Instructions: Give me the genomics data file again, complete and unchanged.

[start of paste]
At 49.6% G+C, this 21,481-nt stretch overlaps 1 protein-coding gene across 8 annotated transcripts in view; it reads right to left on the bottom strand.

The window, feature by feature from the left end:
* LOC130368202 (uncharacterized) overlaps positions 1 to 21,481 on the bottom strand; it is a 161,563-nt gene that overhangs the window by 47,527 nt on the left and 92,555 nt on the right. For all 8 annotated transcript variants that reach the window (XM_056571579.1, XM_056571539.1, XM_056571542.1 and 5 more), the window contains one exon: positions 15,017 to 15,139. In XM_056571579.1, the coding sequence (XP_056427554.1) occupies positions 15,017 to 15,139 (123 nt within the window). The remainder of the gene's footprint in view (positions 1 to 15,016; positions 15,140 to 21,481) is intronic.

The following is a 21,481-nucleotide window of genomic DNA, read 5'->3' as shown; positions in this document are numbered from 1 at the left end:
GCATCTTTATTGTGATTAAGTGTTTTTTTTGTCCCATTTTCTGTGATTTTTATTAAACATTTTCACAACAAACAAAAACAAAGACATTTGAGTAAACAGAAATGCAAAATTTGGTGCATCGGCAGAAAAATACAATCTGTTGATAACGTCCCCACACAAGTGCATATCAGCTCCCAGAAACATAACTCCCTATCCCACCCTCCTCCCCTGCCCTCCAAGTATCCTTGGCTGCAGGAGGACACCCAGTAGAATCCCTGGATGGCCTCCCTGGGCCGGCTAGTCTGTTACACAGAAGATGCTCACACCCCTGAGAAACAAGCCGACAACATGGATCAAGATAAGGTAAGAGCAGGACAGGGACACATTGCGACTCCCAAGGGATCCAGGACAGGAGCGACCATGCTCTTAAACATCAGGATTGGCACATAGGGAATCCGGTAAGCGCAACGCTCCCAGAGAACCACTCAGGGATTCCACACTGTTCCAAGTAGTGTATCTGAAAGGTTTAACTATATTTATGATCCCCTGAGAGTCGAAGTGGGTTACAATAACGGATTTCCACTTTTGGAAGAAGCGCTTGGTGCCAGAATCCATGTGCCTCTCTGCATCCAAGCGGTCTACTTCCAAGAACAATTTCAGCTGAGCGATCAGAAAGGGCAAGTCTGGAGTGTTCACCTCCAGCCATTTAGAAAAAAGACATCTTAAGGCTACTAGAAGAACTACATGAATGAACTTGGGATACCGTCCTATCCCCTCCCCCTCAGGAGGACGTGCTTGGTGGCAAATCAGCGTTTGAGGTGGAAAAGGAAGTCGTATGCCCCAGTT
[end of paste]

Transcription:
At 49.6% G+C, this 21,481-nt stretch overlaps 1 protein-coding gene across 8 annotated transcripts in view; it reads right to left on the bottom strand.

The window, feature by feature from the left end:
* LOC130368202 (uncharacterized) overlaps positions 1 to 21,481 on the bottom strand; it is a 161,563-nt gene that overhangs the window by 47,527 nt on the left and 92,555 nt on the right. For all 8 annotated transcript variants that reach the window (XM_056571579.1, XM_056571539.1, XM_056571542.1 and 5 more), the window contains one exon: positions 15,017 to 15,139. In XM_056571579.1, the coding sequence (XP_056427554.1) occupies positions 15,017 to 15,139 (123 nt within the window). The remainder of the gene's footprint in view (positions 1 to 15,016; positions 15,140 to 21,481) is intronic.

The following is a 21,481-nucleotide window of genomic DNA, read 5'->3' as shown; positions in this document are numbered from 1 at the left end:
GCATCTTTATTGTGATTAAGTGTTTTTTTTGTCCCATTTTCTGTGATTTTTATTAAACATTTTCACAACAAACAAAAACAAAGACATTTGAGTAAACAGAAATGCAAAATTTGGTGCATCGGCAGAAAAATACAATCTGTTGATAACGTCCCCACACAAGTGCATATCAGCTCCCAGAAACATAACTCCCTATCCCACCCTCCTCCCCTGCCCTCCAAGTATCCTTGGCTGCAGGAGGACACCCAGTAGAATCCCTGGATGGCCTCCCTGGGCCGGCTAGTCTGTTACACAGAAGATGCTCACACCCCTGAGAAACAAGCCGACAACATGGATCAAGATAAGGTAAGAGCAGGACAGGGACACATTGCGACTCCCAAGGGATCCAGGACAGGAGCGACCATGCTCTTAAACATCAGGATTGGCACATAGGGAATCCGGTAAGCGCAACGCTCCCAGAGAACCACTCAGGGATTCCACACTGTTCCAAGTAGTGTATCTGAAAGGTTTAACTATATTTATGATCCCCTGAGAGTCGAAGTGGGTTACAATAACGGATTTCCACTTTTGGAAGAAGCGCTTGGTGCCAGAATCCATGTGCCTCTCTGCATCCAAGCGGTCTACTTCCAAGAACAATTTCAGCTGAGCGATCAGAAAGGGCAAGTCTGGAGTGTTCACCTCCAGCCATTTAGAAAAAAGACATCTTAAGGCTACTAGAAGAACTACATGAATGAACTTGGGATACCGTCCTATCCCCTCCCCCTCAGGAGGACGTGCTTGGTGGCAAATCAGCGTTTGAGGTGGAAAAGGAAGTCGTATGCCCCAGTT